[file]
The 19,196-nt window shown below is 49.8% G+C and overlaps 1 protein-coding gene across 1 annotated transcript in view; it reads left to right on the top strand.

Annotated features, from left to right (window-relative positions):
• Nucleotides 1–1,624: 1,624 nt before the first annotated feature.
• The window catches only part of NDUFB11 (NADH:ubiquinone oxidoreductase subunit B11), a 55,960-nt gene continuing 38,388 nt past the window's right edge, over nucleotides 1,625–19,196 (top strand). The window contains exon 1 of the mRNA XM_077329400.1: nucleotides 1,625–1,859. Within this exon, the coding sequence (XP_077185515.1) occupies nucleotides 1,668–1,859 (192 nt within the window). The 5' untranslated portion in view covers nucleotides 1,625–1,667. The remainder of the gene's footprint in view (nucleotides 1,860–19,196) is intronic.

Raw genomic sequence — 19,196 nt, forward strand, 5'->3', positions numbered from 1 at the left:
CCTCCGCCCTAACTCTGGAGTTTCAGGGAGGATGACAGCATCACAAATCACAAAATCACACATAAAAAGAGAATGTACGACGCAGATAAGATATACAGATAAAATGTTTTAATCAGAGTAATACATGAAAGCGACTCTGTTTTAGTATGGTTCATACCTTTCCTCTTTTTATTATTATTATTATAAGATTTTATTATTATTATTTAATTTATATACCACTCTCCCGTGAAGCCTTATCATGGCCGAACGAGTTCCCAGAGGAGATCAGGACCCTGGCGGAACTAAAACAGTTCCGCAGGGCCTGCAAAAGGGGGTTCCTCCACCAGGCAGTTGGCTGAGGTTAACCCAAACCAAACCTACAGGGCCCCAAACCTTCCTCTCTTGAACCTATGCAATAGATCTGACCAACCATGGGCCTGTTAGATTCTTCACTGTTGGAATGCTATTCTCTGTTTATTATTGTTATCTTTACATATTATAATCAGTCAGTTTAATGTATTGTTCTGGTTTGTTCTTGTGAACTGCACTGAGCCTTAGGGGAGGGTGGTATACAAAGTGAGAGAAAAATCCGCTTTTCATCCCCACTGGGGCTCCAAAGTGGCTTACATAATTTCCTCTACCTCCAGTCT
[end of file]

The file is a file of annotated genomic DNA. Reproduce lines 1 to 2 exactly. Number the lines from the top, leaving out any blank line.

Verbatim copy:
The 19,196-nt window shown below is 49.8% G+C and overlaps 1 protein-coding gene across 1 annotated transcript in view; it reads left to right on the top strand.

Annotated features, from left to right (window-relative positions):